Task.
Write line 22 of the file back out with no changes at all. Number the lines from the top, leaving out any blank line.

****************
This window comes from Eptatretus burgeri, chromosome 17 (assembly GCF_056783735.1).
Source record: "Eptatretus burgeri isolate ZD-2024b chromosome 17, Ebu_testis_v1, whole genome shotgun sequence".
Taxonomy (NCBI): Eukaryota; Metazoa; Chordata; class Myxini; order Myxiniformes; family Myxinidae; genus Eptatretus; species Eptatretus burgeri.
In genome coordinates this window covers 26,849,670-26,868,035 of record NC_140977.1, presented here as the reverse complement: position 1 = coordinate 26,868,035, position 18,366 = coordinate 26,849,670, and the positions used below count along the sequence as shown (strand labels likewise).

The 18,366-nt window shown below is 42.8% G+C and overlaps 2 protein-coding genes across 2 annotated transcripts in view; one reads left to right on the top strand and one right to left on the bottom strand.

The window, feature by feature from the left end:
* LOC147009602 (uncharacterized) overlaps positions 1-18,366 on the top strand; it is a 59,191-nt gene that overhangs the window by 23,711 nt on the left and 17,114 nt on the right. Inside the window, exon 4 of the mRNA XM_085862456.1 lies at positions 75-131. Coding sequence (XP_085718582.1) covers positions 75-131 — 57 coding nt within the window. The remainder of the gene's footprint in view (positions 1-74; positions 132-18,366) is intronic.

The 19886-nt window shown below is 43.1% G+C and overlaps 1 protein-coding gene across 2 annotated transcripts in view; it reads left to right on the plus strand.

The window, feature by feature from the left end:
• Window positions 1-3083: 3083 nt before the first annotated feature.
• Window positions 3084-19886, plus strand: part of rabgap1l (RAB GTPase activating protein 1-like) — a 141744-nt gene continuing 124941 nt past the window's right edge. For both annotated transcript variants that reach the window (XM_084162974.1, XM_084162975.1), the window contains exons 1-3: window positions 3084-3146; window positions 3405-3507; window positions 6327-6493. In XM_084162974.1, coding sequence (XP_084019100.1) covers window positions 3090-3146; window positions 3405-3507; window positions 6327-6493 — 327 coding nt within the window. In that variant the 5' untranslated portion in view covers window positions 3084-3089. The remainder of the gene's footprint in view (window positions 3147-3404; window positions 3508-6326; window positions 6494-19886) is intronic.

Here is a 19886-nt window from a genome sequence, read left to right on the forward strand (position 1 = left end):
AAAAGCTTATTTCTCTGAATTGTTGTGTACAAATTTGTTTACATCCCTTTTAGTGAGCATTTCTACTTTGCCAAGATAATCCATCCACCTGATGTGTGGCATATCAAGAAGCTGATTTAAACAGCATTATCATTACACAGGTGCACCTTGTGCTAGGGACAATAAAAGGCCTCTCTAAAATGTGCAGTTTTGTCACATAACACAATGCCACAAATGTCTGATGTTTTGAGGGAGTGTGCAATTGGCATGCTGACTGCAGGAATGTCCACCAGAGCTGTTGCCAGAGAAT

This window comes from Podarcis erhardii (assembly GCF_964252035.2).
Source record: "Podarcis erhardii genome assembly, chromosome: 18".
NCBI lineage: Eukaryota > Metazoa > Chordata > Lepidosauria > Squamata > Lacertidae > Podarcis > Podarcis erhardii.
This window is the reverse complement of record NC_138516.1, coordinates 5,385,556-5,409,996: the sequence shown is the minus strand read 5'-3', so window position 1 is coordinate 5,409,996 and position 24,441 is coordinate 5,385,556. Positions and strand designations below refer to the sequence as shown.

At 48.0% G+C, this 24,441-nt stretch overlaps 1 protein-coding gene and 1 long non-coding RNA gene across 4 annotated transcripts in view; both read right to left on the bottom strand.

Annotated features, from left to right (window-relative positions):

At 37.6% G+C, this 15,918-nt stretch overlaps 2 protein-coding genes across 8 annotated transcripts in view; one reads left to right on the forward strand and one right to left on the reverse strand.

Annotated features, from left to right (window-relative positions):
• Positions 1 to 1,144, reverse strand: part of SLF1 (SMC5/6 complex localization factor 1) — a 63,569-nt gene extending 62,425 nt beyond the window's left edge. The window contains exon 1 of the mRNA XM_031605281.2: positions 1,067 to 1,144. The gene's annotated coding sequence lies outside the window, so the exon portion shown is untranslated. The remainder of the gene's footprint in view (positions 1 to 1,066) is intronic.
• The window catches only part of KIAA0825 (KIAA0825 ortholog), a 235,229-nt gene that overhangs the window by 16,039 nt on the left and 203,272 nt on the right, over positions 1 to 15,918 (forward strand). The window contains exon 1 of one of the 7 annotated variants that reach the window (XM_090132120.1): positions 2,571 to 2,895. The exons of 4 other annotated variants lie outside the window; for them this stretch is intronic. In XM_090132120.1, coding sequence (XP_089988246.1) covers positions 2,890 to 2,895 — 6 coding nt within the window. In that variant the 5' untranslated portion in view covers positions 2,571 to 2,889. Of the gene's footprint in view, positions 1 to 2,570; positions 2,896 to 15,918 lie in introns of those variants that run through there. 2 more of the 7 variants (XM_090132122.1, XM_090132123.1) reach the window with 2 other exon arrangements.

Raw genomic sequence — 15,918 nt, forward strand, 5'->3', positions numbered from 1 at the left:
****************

• Positions 1 to 1,144, reverse strand: part of SLF1 (SMC5/6 complex localization factor 1) — a 63,569-nt gene extending 62,425 nt beyond the window's left edge. The window contains exon 1 of the mRNA XM_031605281.2: positions 1,067 to 1,144. The gene's annotated coding sequence lies outside the window, so the exon portion shown is untranslated. The remainder of the gene's footprint in view (positions 1 to 1,066) is intronic.